I spent my semester abroad at BI Norwegian Business School in Oslo, it is the biggest business school in Norway and the second largest business school in Europe with about 20.000 students. The campus, built in 2015, is located 20 minutes away from the city centre. As most exchange students do, I lived in the student accommodation facilities named BSN within 5 minutes walking distance from the campus. Here students live in apartments with a shared kitchen and bathroom.
I chose BI because of its good reputation and its location in Norway. Norway is one of the Scandinavian countries known for having a high standard of living and a good social welfare system. Furthermore, Norway offers beautiful landscapes and is a very good place to start outdoor activities like hiking. Another benefit of Norway is that Norwegians usually speak very good English. This results from the fact that many films and books are not translated into Norwegian because of the small number of people speaking the language.
The courses I elected during my five months abroad were Project Management, Corporate Finance and Persuasion and Dialogue for Leaders. The course Project Management gave an overview over basic Project Management methods, frameworks, agile approaches and critique. Corporate Finance mainly answered the questions how a firm should raise and use money. Persuasion and Dialogue for Leaders is a soft skills course. The main examination of the course was delivering a speech in front of a group without notes.
In my eyes, BI is easily comparable to Frankfurt School, with both being business schools in Europe that offer undergraduate and postgraduate study programs. One can find similarities in the newly built campuses as well as the teaching style. At both universities classes are quite small and tend to be more interactive and engaging.
Student life at BI is manifold. In August, BI Bachelor and exchange students come together for an introduction week before the studies start in order to join a week full of informative sessions and social events.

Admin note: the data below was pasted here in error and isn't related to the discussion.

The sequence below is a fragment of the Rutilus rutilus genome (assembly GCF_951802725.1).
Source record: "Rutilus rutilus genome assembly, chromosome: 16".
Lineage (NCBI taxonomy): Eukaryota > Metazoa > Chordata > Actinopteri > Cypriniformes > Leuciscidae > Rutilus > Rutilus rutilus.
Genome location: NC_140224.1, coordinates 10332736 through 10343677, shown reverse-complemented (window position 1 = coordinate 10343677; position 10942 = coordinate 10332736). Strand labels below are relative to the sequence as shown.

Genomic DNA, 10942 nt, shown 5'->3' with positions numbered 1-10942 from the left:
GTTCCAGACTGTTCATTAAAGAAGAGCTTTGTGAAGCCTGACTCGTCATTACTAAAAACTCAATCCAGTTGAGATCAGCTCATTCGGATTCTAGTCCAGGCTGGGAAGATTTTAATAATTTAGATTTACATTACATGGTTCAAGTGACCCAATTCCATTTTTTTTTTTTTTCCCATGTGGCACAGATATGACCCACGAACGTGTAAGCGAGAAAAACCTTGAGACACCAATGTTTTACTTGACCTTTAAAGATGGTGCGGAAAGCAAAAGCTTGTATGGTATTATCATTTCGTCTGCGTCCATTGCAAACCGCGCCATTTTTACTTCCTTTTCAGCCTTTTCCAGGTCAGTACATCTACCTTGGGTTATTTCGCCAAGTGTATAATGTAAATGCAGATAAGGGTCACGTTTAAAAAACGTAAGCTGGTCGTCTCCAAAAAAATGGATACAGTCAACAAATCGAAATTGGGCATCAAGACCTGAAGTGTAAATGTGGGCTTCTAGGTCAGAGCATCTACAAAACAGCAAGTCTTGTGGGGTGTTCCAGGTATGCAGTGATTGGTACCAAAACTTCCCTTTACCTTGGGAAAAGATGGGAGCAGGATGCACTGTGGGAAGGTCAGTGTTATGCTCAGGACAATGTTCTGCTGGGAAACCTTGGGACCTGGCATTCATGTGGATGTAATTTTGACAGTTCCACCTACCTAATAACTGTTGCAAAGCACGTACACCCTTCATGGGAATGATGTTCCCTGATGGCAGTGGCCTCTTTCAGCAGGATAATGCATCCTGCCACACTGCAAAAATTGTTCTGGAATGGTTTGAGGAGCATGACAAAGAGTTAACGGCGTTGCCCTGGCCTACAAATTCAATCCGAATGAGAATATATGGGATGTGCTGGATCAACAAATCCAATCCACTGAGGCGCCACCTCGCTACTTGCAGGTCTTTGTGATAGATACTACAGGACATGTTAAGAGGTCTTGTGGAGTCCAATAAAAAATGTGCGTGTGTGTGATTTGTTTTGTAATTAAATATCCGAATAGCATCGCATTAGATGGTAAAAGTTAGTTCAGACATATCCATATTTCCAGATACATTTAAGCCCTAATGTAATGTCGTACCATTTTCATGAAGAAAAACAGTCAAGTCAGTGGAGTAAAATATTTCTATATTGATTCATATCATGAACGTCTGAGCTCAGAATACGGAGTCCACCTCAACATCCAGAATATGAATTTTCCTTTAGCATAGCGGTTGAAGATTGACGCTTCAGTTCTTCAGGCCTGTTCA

From the middle of October onwards, most students travelled more north in Norway to see Aurora borealis also known as northern lights. Aurora is a natural light display in the Earth’s sky, predominantly seen in the high-latitude regions (around the Arctic and Antarctic). Northern lights appear as green lights in the sky. It is for sure a beautiful experience and very much worth the trip. In the months before when the weather was still warm most students travelled to go hiking in order to reach the most popular Norwegian landmarks. The most popular hiking destinations among exchange students in Oslo are Preikestolen, Trolltunga and Kjerag. In December, it usually starts to snow in Oslo, providing a great opportunity for exchange students to go skiing. Unfortunately, in my year of exchange the snow arrived a little bit too late.
Although Norway does not belong to the European Union, the exchange period in Norway is supported by the Erasmus+ programme. Erasmus+ is the EU’s programme to support education, training, youth and sport in Europe. Its budget of €14.7 billion will provide opportunities for over 4 million Europeans to study, train and gain experience abroad. It is set to last until 2020. For Frankfurt School students Erasmus+ mainly means that they get monthly financial support. This financial support is very helpful because Norway and especially Oslo is a very expensive region to live. Especially the prices for food are more expensive than in Germany.
Overall, I can conclude that I was satisfied with choosing BI Norwegian Business School in Oslo for my semester abroad.